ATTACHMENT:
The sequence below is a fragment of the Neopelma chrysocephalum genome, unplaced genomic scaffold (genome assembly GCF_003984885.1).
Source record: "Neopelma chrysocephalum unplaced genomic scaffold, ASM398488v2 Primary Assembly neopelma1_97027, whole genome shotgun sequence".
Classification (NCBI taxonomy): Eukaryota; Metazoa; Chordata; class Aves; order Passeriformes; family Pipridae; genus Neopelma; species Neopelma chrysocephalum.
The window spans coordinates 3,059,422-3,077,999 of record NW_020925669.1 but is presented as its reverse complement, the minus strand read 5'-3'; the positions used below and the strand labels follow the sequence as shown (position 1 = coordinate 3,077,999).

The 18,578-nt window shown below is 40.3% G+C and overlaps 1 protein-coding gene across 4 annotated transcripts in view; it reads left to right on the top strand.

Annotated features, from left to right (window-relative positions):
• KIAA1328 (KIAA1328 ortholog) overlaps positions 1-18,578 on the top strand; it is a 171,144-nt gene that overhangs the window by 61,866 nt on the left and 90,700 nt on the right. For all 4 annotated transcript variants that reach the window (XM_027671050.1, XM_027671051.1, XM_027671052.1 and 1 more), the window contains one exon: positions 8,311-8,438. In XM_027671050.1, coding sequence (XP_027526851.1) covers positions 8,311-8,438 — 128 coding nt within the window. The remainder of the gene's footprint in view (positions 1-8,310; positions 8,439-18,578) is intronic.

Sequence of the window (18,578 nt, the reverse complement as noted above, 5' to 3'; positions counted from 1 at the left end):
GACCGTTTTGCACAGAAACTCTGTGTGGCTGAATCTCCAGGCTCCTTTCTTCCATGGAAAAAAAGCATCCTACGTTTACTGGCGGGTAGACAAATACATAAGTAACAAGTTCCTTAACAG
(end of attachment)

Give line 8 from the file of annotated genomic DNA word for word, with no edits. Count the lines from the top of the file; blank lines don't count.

Sequence of the window (18,578 nt, the reverse complement as noted above, 5' to 3'; positions counted from 1 at the left end):